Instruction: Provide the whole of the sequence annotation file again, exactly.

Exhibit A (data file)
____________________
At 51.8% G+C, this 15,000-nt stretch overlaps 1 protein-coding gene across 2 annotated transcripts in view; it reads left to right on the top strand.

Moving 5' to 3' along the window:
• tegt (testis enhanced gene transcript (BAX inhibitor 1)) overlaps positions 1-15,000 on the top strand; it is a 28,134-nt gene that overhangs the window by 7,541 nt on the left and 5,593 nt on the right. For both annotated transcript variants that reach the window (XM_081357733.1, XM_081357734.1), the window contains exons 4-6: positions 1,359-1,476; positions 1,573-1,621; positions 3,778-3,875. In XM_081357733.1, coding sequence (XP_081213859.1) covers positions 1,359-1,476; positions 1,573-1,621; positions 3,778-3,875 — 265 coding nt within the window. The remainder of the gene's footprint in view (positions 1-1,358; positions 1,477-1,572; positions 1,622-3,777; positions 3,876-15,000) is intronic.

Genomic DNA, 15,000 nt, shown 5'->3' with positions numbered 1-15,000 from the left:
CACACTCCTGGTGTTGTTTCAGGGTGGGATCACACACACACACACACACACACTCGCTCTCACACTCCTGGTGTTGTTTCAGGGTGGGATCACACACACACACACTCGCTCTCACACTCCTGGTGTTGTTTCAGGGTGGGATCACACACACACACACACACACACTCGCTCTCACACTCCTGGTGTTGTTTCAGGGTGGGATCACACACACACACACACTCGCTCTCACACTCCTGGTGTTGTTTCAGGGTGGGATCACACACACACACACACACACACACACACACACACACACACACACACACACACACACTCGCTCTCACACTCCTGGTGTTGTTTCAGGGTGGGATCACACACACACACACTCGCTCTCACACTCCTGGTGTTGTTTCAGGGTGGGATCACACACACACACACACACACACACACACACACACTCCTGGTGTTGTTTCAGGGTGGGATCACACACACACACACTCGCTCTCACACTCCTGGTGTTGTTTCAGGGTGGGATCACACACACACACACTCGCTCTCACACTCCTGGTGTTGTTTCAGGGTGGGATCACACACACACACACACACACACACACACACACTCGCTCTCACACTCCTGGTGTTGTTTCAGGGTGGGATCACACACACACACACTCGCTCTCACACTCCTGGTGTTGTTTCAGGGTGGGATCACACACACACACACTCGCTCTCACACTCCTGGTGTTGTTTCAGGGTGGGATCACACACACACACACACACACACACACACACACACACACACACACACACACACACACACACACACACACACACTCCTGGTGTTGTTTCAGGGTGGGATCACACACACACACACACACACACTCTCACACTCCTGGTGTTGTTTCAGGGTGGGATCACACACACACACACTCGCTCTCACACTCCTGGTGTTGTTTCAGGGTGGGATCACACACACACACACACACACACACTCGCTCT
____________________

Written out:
At 51.8% G+C, this 15,000-nt stretch overlaps 1 protein-coding gene across 2 annotated transcripts in view; it reads left to right on the top strand.

Moving 5' to 3' along the window:
• tegt (testis enhanced gene transcript (BAX inhibitor 1)) overlaps positions 1-15,000 on the top strand; it is a 28,134-nt gene that overhangs the window by 7,541 nt on the left and 5,593 nt on the right. For both annotated transcript variants that reach the window (XM_081357733.1, XM_081357734.1), the window contains exons 4-6: positions 1,359-1,476; positions 1,573-1,621; positions 3,778-3,875. In XM_081357733.1, coding sequence (XP_081213859.1) covers positions 1,359-1,476; positions 1,573-1,621; positions 3,778-3,875 — 265 coding nt within the window. The remainder of the gene's footprint in view (positions 1-1,358; positions 1,477-1,572; positions 1,622-3,777; positions 3,876-15,000) is intronic.

Genomic DNA, 15,000 nt, shown 5'->3' with positions numbered 1-15,000 from the left:
CACACTCCTGGTGTTGTTTCAGGGTGGGATCACACACACACACACACACACACTCGCTCTCACACTCCTGGTGTTGTTTCAGGGTGGGATCACACACACACACACTCGCTCTCACACTCCTGGTGTTGTTTCAGGGTGGGATCACACACACACACACACACACACTCGCTCTCACACTCCTGGTGTTGTTTCAGGGTGGGATCACACACACACACACACTCGCTCTCACACTCCTGGTGTTGTTTCAGGGTGGGATCACACACACACACACACACACACACACACACACACACACACACACACACACACACACTCGCTCTCACACTCCTGGTGTTGTTTCAGGGTGGGATCACACACACACACACTCGCTCTCACACTCCTGGTGTTGTTTCAGGGTGGGATCACACACACACACACACACACACACACACACACACTCCTGGTGTTGTTTCAGGGTGGGATCACACACACACACACTCGCTCTCACACTCCTGGTGTTGTTTCAGGGTGGGATCACACACACACACACTCGCTCTCACACTCCTGGTGTTGTTTCAGGGTGGGATCACACACACACACACACACACACACACACACACTCGCTCTCACACTCCTGGTGTTGTTTCAGGGTGGGATCACACACACACACACTCGCTCTCACACTCCTGGTGTTGTTTCAGGGTGGGATCACACACACACACACTCGCTCTCACACTCCTGGTGTTGTTTCAGGGTGGGATCACACACACACACACACACACACACACACACACACACACACACACACACACACACACACACACACACACACACTCCTGGTGTTGTTTCAGGGTGGGATCACACACACACACACACACACACTCTCACACTCCTGGTGTTGTTTCAGGGTGGGATCACACACACACACACTCGCTCTCACACTCCTGGTGTTGTTTCAGGGTGGGATCACACACACACACACACACACACACTCGCTCT